Real Fake Chocolate
Pleather, astro-turf, inflatable sex dolls, bio-luminescence plants, marinol, vanillin, & printable 3-D guns. When will synthetic chocolate join the party?
Maybe sooner than later.
Marc Philouze, President of Diana Plant Sciences, rarely says "plant stem cells", sensibly avoiding any controversy; instead he uses the more accurate "plant cell cultures".
Philouze works on maximizing chocolate properties, specifically cocoa’s flavonoids -- especially the flavan-3-ols like epicatechin & procyanidins -- for their purported health benefits (antioxidants, cardio, mood). This method isolates molecules, taken from 4 mother trees, in a media or chemical soup to overexpress flavonoids by scaling up the quantity of these compounds in a bio-reactor. That is, cultures grown in a controlled, closed environment such as a petri dish, with nutrients utilizing yeasts or bacteria.
Next it harvests cells from these bio-reactors & freeze dries them until pumped back into a whole food matrix. In the case of cocoa that means all 800 or so of its chemical compounds remain present while a few desirable ones, like flavonoids, are amplified... not at the expense of the others but in relation to them.
According to Philouze the process increases overall polyphenols (the larger class flavonoids belong to) by some 40%. This effectively straddles the median strip between natural food & nutriceutical phood
Such concentrations raise questions about both their bio-availability (the body can assimilate only so much) as well as flavor (polyphenols along with the amino acid proline found in chocolate are largely responsible for activating bitter receptors on the tongue). Data on the former is forthcoming while Philouze assures that the taste will surpass that of, say, CocoaVia
. Tune in next month for our assessment.
Combined with nanotechnology flavorings that represent such an infinitesimal amount that they need not be itemized on the list of ingredients yet can dominate the total flavor profile + the work of Prof. Peter Schieberle, chairman at the Institute for Food Chemistry in Munich, whose team identified the 40 or so compounds in a cacáo seed responsible for core chocolate aromas (the subject of the C-spot® article "Designer or Disaster Chocolate?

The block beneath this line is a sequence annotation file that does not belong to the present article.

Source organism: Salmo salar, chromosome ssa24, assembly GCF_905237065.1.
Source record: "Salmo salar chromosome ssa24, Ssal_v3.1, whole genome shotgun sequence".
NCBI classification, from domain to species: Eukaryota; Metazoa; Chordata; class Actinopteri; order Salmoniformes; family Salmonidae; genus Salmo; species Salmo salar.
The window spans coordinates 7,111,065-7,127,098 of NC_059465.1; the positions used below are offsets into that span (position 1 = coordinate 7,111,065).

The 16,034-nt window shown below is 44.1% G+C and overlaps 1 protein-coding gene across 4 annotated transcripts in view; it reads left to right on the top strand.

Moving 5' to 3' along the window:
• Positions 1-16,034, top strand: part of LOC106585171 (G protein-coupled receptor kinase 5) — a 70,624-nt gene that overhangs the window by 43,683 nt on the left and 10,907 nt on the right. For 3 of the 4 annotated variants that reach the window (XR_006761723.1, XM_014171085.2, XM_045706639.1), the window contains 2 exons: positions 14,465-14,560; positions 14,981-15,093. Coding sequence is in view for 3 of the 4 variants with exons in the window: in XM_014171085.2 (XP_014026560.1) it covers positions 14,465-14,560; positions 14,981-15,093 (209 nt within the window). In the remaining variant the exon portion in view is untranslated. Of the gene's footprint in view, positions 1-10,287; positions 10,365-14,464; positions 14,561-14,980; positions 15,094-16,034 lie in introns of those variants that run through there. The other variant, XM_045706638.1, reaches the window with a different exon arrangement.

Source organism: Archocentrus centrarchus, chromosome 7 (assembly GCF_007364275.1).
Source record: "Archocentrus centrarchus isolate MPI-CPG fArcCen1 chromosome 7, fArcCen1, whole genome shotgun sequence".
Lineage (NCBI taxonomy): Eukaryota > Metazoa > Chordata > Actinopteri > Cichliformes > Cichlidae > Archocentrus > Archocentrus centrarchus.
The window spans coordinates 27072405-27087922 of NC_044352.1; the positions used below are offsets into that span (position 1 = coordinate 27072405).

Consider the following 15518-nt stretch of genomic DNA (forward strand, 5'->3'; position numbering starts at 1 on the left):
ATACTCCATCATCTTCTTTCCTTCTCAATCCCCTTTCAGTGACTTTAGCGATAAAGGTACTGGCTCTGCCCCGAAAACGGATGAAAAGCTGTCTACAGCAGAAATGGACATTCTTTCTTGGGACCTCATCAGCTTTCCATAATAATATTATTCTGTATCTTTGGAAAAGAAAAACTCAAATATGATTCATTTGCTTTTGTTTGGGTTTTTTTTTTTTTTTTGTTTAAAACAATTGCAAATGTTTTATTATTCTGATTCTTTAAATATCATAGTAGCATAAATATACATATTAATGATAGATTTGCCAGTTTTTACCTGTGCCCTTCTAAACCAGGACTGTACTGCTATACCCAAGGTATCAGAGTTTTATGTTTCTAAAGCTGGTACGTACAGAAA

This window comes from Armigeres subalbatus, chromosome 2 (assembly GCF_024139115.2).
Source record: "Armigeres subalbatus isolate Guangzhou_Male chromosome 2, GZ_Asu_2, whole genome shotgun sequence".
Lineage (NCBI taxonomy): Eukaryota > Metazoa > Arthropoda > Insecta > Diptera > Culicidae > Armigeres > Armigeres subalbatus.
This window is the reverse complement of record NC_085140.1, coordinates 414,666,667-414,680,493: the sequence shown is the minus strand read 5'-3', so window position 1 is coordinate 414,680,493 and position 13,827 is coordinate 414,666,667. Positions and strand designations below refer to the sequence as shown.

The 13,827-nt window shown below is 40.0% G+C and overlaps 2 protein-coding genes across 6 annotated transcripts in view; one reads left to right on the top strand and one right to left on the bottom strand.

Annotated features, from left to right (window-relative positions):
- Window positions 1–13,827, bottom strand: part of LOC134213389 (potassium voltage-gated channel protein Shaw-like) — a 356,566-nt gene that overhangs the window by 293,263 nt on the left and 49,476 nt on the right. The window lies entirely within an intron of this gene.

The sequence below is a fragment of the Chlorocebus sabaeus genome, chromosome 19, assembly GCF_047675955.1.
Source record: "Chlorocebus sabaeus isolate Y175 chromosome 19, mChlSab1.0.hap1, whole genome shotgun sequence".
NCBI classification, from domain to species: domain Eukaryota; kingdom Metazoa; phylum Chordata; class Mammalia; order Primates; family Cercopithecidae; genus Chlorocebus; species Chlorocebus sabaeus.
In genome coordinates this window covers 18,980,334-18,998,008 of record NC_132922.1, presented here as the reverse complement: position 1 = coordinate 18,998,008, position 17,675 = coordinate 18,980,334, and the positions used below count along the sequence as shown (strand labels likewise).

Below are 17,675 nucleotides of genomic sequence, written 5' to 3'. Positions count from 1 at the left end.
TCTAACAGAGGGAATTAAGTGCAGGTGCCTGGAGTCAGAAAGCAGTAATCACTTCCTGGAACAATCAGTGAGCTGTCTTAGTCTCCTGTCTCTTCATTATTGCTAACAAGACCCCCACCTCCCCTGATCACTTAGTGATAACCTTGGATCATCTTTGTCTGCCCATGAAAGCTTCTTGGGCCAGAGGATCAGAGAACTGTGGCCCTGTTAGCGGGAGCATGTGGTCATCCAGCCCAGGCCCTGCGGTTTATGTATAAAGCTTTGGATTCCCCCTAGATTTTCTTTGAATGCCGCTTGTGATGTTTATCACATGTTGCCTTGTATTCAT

"), these developments signal that the 4th & arguably final phase of Western chocolate history
is upon us: the era of science.
It all inches closer to a synthetic chocolate. Beyond deep space, this is deep chocolate. The biggest challenge in this quest could be mouth feel.
Not only do chocolate lovers swoon on contact with cocoa butter
, which stakes out a melting point sexily close to body temperature, fat has a direct effect on processing flavor by activating the cortical response area of the brain that controls taste, aroma & reward, which influences how flavors are perceived. No wonder Euro barsmiths add extra cocoa butter to their bars.
Let’s face it: where the rubber hits the road & not the sky, all the talk of Fair-Trade, organic, Rainforest Alliance, sustainability, child labor, etc., will melt away as soon as an artificial chocolate can be hacked. Big Candy will gladly pull up the stakes from the "20/20 Zone" where cacáo grows
. And who’d blame them with political instability, climate change concerns & aging under-skilled farmhands?
But would ersatz chocolate be better or worse than the original?
It depends. Each might have their advantages & fans similar to the difference between outdoor vs. hydroponic / Mother-Earth organic vs. greenhouse engineered seen with other botanicals. Anyone who visits coffee shops in Amsterdam can experience this distinction.
Purists need not fret; there will always be a place for classic chocolate.
Real fake chocolate is simply a matter of time. But will it arrive before the Singularity Moment or will the Robo sapiens
get it all?